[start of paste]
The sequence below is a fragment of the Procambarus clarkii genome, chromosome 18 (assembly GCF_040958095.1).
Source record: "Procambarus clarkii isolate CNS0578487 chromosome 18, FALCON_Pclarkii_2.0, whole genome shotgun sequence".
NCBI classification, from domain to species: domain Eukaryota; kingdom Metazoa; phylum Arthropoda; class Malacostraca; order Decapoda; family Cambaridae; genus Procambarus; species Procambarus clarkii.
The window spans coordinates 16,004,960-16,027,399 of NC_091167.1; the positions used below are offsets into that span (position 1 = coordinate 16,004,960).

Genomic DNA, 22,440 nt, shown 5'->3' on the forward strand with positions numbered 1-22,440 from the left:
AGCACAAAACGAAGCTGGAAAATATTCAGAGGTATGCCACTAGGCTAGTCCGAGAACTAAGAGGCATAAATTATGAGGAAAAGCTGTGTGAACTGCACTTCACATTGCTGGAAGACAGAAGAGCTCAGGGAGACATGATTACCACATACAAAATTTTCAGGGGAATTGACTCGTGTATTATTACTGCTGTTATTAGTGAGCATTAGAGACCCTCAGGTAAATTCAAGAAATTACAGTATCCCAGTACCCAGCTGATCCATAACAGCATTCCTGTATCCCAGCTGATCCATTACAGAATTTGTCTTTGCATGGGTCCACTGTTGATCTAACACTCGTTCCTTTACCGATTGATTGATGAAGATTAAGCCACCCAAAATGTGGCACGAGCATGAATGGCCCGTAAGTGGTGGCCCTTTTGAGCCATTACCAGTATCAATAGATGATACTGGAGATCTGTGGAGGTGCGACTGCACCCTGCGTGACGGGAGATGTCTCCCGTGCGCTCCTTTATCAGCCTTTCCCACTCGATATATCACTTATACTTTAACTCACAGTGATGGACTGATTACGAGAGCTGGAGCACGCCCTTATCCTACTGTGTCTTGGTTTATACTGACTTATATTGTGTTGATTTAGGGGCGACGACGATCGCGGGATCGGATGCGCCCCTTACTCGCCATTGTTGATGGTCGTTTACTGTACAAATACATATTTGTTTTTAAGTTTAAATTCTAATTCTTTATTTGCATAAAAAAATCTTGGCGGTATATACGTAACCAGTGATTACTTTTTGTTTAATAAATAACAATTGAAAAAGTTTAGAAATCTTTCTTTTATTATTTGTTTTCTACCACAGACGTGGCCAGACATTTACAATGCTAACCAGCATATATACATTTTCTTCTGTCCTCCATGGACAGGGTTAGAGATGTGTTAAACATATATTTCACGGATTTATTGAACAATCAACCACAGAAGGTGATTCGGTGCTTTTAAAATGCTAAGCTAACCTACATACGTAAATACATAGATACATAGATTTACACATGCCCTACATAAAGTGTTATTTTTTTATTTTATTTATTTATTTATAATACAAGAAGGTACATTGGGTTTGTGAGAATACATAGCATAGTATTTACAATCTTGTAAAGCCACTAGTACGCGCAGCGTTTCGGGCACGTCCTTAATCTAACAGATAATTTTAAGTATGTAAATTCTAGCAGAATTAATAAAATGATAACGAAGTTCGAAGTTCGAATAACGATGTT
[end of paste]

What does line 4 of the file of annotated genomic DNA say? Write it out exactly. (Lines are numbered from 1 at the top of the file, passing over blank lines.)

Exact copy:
The window spans coordinates 16,004,960-16,027,399 of NC_091167.1; the positions used below are offsets into that span (position 1 = coordinate 16,004,960).